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Biden wrestles with Ryan at VP debate   2012-10-12 16:02:44

U.S. Vice President Joe Biden on Thursday wrestled aggressively with his Republican challenger Paul Ryan over the only vice presidential debate, trying to win back the Obama campaign's momentum waned by President Barack Obama in the first presidential debate last week.

The two locked horns at Center College in Danville, Kentucky, over the deadly attack on the U.S. consulate in Libya's Benghazi immediately after their debate began.

Picking up the Romney campaign's usual tone, Ryan slammed the weakness of the Obama administration on foreign policy, saying it took two weeks for Obama to declare the Libya incident as a terror attack.

Biden hit back, saying the image of a softer stance on foreign affairs that the opponents had been trying to describe of the Obama administration was "a bunch of malarkey."

He criticized the Romney-Ryan ticket for making political statements even before they got to know more facts about the incident, which left the U.S. ambassador to Libya and three others killed.

On the Iranian issue, Ryan attacked the Obama administration for leaving more time to Iran to build a nuclear weapon. "When Barack Obama was elected, they had enough fissile material -- nuclear material to make one bomb. Now they have enough for five... They're four years closer toward a nuclear weapons capability," said Ryan.

Biden defended that his administration has imposed on Iran "the most crippling sanctions in the history of sanctions."

Although the two debaters were seriously divided on the Iranian issue, they found a junction in Afghanistan. Both of them agreed on pulling out the U.S. troops by the year 2014. But Ryan also chided Obama that he should not announce a deadline for withdrawal.

As to Syria, Ryan criticized the inaction of the Obama administration, saying the country's foreign policy on Syria was in the light of the United Nations.

Biden explained that the last thing that his country needs is another ground war in the Middle East, adding if the Republicans want to send troops to Syria they should just say so.

The two clashed over how the country has been winding down the wars in Iraq and Afghanistan, and tried to sharpen contrast on national security and defense budget cutting.

Ryan refused to impose defense cuts, saying: "When we show that we are cutting down on defense, it makes us weaker. It projects weakness. And when we look weak, our adversaries are much more willing to test us."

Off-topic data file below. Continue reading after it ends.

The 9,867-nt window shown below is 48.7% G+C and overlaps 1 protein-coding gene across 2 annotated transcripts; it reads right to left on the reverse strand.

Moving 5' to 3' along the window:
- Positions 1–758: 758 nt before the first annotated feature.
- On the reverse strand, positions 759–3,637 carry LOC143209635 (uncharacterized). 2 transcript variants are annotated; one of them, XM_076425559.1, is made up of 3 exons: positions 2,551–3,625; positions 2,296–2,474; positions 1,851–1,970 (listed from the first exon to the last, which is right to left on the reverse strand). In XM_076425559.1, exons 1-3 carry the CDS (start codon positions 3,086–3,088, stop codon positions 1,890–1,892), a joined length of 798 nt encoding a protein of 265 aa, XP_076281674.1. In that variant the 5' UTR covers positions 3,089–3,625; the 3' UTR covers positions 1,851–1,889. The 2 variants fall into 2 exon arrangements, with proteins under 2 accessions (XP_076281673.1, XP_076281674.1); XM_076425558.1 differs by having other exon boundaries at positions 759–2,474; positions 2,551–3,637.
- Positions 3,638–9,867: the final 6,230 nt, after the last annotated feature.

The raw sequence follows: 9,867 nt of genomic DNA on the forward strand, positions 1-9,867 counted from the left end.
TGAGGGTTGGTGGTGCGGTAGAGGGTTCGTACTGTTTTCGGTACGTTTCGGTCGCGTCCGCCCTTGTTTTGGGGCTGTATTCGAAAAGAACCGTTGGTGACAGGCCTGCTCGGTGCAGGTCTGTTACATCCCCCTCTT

The debate has been moved back and forth between foreign affairs and domestic issues which include unemployment, health care and abortion.

Ryan bashed that the U.S. economy is heading toward the wrong direction, saying job growth in September was slower than it was in August despite the lowest 7.8-percent read since 2009.

The vice president said his administration acted for the middle class and immediately rescued General Motors. He satirized Romney by saying: "What did Romney do? Romney said, 'No, let Detroit go bankrupt.' We moved in and helped people refinance their homes. Governor Romney said 'No, let foreclosures hit the bottom.'"

The two were also tangled in medicare. "It will not keep pace with health care costs. Because if it did keep pace with health care costs, there would be no savings," Biden said. "We will be no part of a voucher program or the privatization of Social Security."

Ryan said Democrats had not put a credible solution to the fiscal problems for medicare. "He will say all these things to try and scare people."

Both the two have tried to bring up issues which they had strong history in.

The 69-year-old vice president, the former chairman of the Senate Foreign Relations and Judiciary committees, tried to highlight the Romney-Ryan ticket's lack of international experience during the debate.

The 42-year-old Ryan, a seven-term congressman and chairman of the House of Representatives Budget Committee, is a leading figure outlining the Republican party's budget plan.

"It should not be surprising for a guy who says 47 percent of the American people are unwilling to take responsibility for their own lives," said Biden during the debate, referring Romney's secretly recorded remarks that 47 percent of Americans relied on the government.

Obama has been criticized by Democrats for failing to hit on the "47 percent" remarks during his first face-off with Romney on Oct. 3.

Thursday's vice presidential debate will not decide the outcome of the November showdown but still matters in this close election.

Vice presidential debates traditionally do not carry the same influence as presidential debates in elections. But stakes have been raised for both campaigns over the 90-minute debate on Thursday evening.

After Obama's lackluster performance in the first presidential debate with Romney last week, Biden is under pressure to do well in this debate. Polls showed Romney has obliterated Obama's lead nationally with his stellar performance.

For Romney's side, another win could help the Romney-Ryan ticket hold the momentum heading into the Nov. 6 showdown.

Viewers were split on who was more popular at the debate. According to a CBS News survey of undecided voters, Biden won by 50 percent to 31 percent, while a CNN poll of debate watchers scored Ryan the victor by 48 percent to 44 percent.


source : Xinhua     editor:: Ma Ting
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